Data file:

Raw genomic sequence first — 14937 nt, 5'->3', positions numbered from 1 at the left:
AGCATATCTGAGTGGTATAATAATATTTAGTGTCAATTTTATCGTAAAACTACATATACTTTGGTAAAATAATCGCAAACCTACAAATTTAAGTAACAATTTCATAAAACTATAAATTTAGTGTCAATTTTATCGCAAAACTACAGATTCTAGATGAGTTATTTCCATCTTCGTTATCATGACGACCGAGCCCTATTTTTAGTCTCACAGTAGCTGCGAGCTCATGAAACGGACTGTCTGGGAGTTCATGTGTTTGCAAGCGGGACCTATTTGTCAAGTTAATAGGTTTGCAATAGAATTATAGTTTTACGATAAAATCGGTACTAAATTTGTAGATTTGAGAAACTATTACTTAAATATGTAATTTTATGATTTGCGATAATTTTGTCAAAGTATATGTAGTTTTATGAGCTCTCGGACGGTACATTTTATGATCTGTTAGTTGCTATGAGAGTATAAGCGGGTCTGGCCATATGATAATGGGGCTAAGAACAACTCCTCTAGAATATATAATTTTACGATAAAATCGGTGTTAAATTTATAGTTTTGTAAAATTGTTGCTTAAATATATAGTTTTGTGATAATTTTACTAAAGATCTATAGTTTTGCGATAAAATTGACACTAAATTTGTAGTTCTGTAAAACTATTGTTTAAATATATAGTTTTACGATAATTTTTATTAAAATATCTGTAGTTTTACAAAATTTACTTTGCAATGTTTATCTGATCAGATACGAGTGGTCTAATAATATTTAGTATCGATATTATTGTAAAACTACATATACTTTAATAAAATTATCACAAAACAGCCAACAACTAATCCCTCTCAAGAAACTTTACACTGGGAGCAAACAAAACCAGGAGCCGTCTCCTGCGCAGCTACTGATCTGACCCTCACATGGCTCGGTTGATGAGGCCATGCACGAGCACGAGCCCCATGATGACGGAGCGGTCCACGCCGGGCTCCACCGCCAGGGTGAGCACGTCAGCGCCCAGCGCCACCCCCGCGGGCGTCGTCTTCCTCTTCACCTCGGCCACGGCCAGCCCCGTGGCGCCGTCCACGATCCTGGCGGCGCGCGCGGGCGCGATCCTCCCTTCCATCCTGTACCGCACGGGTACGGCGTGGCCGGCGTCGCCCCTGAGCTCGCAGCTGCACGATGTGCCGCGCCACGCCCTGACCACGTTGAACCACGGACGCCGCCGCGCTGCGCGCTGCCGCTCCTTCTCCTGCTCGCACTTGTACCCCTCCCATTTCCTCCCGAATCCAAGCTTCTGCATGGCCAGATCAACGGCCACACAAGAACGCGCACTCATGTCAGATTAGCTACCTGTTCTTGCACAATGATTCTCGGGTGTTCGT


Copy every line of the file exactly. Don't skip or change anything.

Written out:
Raw genomic sequence first — 14937 nt, 5'->3', positions numbered from 1 at the left:
AGCATATCTGAGTGGTATAATAATATTTAGTGTCAATTTTATCGTAAAACTACATATACTTTGGTAAAATAATCGCAAACCTACAAATTTAAGTAACAATTTCATAAAACTATAAATTTAGTGTCAATTTTATCGCAAAACTACAGATTCTAGATGAGTTATTTCCATCTTCGTTATCATGACGACCGAGCCCTATTTTTAGTCTCACAGTAGCTGCGAGCTCATGAAACGGACTGTCTGGGAGTTCATGTGTTTGCAAGCGGGACCTATTTGTCAAGTTAATAGGTTTGCAATAGAATTATAGTTTTACGATAAAATCGGTACTAAATTTGTAGATTTGAGAAACTATTACTTAAATATGTAATTTTATGATTTGCGATAATTTTGTCAAAGTATATGTAGTTTTATGAGCTCTCGGACGGTACATTTTATGATCTGTTAGTTGCTATGAGAGTATAAGCGGGTCTGGCCATATGATAATGGGGCTAAGAACAACTCCTCTAGAATATATAATTTTACGATAAAATCGGTGTTAAATTTATAGTTTTGTAAAATTGTTGCTTAAATATATAGTTTTGTGATAATTTTACTAAAGATCTATAGTTTTGCGATAAAATTGACACTAAATTTGTAGTTCTGTAAAACTATTGTTTAAATATATAGTTTTACGATAATTTTTATTAAAATATCTGTAGTTTTACAAAATTTACTTTGCAATGTTTATCTGATCAGATACGAGTGGTCTAATAATATTTAGTATCGATATTATTGTAAAACTACATATACTTTAATAAAATTATCACAAAACAGCCAACAACTAATCCCTCTCAAGAAACTTTACACTGGGAGCAAACAAAACCAGGAGCCGTCTCCTGCGCAGCTACTGATCTGACCCTCACATGGCTCGGTTGATGAGGCCATGCACGAGCACGAGCCCCATGATGACGGAGCGGTCCACGCCGGGCTCCACCGCCAGGGTGAGCACGTCAGCGCCCAGCGCCACCCCCGCGGGCGTCGTCTTCCTCTTCACCTCGGCCACGGCCAGCCCCGTGGCGCCGTCCACGATCCTGGCGGCGCGCGCGGGCGCGATCCTCCCTTCCATCCTGTACCGCACGGGTACGGCGTGGCCGGCGTCGCCCCTGAGCTCGCAGCTGCACGATGTGCCGCGCCACGCCCTGACCACGTTGAACCACGGACGCCGCCGCGCTGCGCGCTGCCGCTCCTTCTCCTGCTCGCACTTGTACCCCTCCCATTTCCTCCCGAATCCAAGCTTCTGCATGGCCAGATCAACGGCCACACAAGAACGCGCACTCATGTCAGATTAGCTACCTGTTCTTGCACAATGATTCTCGGGTGTTCGT